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Publication numberUS6936840 B2
Publication typeGrant
Application numberUS 10/766,936
Publication dateAug 30, 2005
Filing dateJan 30, 2004
Priority dateJan 30, 2004
Fee statusLapsed
Also published asUS7459266, US7910910, US20050167656, US20050227177, US20090072214
Publication number10766936, 766936, US 6936840 B2, US 6936840B2, US-B2-6936840, US6936840 B2, US6936840B2
InventorsJonathan Zanhong Sun, Simone Raoux, Hemantha Wichramasinghe
Original AssigneeInternational Business Machines Corporation
Export CitationBiBTeX, EndNote, RefMan
External Links: USPTO, USPTO Assignment, Espacenet
Phase-change memory cell and method of fabricating the phase-change memory cell
US 6936840 B2
Abstract
A memory cell and method of fabricating the memory cell includes an insulating layer formed on a first electrode layer, the insulating layer having a first opening, a stencil layer formed on the insulating layer, and having a second opening formed in an area of the first opening, a phase-change material layer formed on a surface of the first electrode layer in the first opening, and an electrically conductive layer including a first portion formed on the stencil layer and defining a second electrode layer and a second portion formed on the phase-change material layer.
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Claims(15)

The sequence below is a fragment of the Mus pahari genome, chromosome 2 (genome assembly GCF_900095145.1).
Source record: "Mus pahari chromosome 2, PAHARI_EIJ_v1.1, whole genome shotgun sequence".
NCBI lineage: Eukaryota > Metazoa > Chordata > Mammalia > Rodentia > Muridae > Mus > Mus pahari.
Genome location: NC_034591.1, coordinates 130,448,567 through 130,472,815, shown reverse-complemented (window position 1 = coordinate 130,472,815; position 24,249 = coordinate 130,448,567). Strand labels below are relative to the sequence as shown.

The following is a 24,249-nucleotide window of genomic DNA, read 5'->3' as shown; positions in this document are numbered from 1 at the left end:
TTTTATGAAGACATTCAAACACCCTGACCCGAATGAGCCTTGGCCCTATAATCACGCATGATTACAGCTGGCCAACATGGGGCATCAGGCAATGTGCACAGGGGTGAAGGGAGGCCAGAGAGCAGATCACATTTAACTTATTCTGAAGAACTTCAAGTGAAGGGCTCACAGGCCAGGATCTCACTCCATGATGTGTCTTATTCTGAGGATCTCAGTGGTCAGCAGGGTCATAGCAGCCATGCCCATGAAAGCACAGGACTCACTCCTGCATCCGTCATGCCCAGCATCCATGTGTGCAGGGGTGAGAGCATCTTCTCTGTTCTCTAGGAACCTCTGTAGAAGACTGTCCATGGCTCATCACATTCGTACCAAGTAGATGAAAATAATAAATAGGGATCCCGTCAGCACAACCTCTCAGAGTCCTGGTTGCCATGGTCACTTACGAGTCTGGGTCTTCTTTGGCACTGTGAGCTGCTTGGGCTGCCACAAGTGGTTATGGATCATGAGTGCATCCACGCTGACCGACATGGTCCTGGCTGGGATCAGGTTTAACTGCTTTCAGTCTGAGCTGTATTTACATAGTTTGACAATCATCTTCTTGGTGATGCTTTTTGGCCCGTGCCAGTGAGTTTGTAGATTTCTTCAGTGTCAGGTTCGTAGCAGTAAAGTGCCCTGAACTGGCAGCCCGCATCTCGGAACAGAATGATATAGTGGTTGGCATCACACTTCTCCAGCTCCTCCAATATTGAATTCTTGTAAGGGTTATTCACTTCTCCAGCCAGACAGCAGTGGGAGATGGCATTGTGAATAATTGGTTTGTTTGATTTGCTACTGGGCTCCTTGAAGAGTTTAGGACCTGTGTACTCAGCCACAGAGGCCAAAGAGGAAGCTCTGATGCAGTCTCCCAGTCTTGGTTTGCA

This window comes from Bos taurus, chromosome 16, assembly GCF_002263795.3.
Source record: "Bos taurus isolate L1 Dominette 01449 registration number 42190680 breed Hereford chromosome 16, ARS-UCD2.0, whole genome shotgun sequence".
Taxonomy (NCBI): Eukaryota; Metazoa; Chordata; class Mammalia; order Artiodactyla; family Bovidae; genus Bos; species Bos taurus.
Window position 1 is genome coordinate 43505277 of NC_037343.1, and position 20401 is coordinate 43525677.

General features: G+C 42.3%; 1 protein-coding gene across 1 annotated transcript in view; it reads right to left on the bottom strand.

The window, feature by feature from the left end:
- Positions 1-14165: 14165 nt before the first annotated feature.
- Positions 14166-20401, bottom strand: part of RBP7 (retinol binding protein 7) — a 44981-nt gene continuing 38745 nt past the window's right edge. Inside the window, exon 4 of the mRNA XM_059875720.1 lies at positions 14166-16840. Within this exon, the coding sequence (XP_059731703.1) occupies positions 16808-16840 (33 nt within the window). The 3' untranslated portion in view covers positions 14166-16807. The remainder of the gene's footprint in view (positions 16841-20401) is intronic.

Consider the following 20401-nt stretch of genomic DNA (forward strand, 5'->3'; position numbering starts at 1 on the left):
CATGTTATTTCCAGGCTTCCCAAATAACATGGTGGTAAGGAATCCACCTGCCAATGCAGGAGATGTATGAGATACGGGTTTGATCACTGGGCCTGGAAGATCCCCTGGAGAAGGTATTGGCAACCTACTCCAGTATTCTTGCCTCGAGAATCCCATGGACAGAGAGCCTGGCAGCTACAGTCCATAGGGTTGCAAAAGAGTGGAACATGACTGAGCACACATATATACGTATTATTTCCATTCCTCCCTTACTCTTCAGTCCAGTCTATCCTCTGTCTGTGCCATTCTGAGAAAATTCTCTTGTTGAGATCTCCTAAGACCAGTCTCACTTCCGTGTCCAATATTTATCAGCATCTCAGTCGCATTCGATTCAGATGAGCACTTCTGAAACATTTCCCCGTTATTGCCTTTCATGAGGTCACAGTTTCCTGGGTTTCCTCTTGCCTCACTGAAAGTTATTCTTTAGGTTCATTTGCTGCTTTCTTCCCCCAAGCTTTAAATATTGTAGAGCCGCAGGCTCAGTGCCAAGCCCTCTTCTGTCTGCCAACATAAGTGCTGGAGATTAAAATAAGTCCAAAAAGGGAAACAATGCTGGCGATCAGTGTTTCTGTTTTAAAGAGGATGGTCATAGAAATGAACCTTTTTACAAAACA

1. A memory cell, comprising:
an insulating layer formed on a first electrode layer, said insulating layer having a first opening;
a stencil layer formed on said insulating layer, and having a second opening formed in an area of said first opening;
a phase-change material layer formed on a surface of said first electrode layer in said first opening; and
an electrically conductive layer comprising a first portion formed on said stencil layer and defining a second electrode layer, and a second portion formed on said phase-change material layer.
2. The memory cell according to claim 1, wherein said second portion of said electrically conductive layer forms a pillar structure which surrounds a sidewall of said phase-change material layer.
3. The memory cell according to claim 2, wherein a bottom of said phase-change material layer is surrounded by said first electrode layer, and a remaining portion of said phase-change material layer is surrounded by said pillar structure.
4. The memory cell according to claim 2, wherein a gap is formed between a sidewall of said pillar structure and said insulating layer to thermally isolate said pillar structure.